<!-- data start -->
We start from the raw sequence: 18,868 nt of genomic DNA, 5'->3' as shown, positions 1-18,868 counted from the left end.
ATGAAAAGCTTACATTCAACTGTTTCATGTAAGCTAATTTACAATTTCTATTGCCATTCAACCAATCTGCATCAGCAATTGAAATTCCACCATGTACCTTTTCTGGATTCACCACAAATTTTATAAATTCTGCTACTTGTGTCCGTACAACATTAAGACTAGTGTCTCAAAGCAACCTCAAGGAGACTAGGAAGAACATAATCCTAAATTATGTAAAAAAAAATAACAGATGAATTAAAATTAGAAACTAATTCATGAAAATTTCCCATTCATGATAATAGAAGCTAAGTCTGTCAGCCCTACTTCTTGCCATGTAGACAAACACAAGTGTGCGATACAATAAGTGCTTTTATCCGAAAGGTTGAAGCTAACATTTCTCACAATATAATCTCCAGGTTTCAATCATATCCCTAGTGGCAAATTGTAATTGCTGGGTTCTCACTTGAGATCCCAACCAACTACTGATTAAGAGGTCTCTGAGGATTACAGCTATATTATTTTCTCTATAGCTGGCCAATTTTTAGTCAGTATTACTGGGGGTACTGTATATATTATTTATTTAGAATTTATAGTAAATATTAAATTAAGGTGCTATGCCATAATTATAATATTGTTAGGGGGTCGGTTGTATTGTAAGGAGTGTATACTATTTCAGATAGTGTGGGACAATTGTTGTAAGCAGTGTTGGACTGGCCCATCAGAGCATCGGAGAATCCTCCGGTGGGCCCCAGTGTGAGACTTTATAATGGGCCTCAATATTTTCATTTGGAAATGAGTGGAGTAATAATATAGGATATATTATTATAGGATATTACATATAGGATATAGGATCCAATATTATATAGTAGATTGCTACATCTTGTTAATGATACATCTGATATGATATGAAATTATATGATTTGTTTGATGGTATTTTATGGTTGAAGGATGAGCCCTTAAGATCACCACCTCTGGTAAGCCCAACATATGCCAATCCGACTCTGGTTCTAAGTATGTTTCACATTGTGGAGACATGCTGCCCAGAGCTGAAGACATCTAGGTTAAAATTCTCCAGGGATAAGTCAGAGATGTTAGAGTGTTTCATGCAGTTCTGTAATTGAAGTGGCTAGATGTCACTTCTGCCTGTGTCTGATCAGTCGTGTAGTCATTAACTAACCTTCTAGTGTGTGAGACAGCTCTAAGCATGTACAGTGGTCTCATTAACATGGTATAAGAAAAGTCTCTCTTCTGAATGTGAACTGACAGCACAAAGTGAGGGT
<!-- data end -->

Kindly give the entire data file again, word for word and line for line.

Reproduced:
We start from the raw sequence: 18,868 nt of genomic DNA, 5'->3' as shown, positions 1-18,868 counted from the left end.
ATGAAAAGCTTACATTCAACTGTTTCATGTAAGCTAATTTACAATTTCTATTGCCATTCAACCAATCTGCATCAGCAATTGAAATTCCACCATGTACCTTTTCTGGATTCACCACAAATTTTATAAATTCTGCTACTTGTGTCCGTACAACATTAAGACTAGTGTCTCAAAGCAACCTCAAGGAGACTAGGAAGAACATAATCCTAAATTATGTAAAAAAAAATAACAGATGAATTAAAATTAGAAACTAATTCATGAAAATTTCCCATTCATGATAATAGAAGCTAAGTCTGTCAGCCCTACTTCTTGCCATGTAGACAAACACAAGTGTGCGATACAATAAGTGCTTTTATCCGAAAGGTTGAAGCTAACATTTCTCACAATATAATCTCCAGGTTTCAATCATATCCCTAGTGGCAAATTGTAATTGCTGGGTTCTCACTTGAGATCCCAACCAACTACTGATTAAGAGGTCTCTGAGGATTACAGCTATATTATTTTCTCTATAGCTGGCCAATTTTTAGTCAGTATTACTGGGGGTACTGTATATATTATTTATTTAGAATTTATAGTAAATATTAAATTAAGGTGCTATGCCATAATTATAATATTGTTAGGGGGTCGGTTGTATTGTAAGGAGTGTATACTATTTCAGATAGTGTGGGACAATTGTTGTAAGCAGTGTTGGACTGGCCCATCAGAGCATCGGAGAATCCTCCGGTGGGCCCCAGTGTGAGACTTTATAATGGGCCTCAATATTTTCATTTGGAAATGAGTGGAGTAATAATATAGGATATATTATTATAGGATATTACATATAGGATATAGGATCCAATATTATATAGTAGATTGCTACATCTTGTTAATGATACATCTGATATGATATGAAATTATATGATTTGTTTGATGGTATTTTATGGTTGAAGGATGAGCCCTTAAGATCACCACCTCTGGTAAGCCCAACATATGCCAATCCGACTCTGGTTCTAAGTATGTTTCACATTGTGGAGACATGCTGCCCAGAGCTGAAGACATCTAGGTTAAAATTCTCCAGGGATAAGTCAGAGATGTTAGAGTGTTTCATGCAGTTCTGTAATTGAAGTGGCTAGATGTCACTTCTGCCTGTGTCTGATCAGTCGTGTAGTCATTAACTAACCTTCTAGTGTGTGAGACAGCTCTAAGCATGTACAGTGGTCTCATTAACATGGTATAAGAAAAGTCTCTCTTCTGAATGTGAACTGACAGCACAAAGTGAGGGT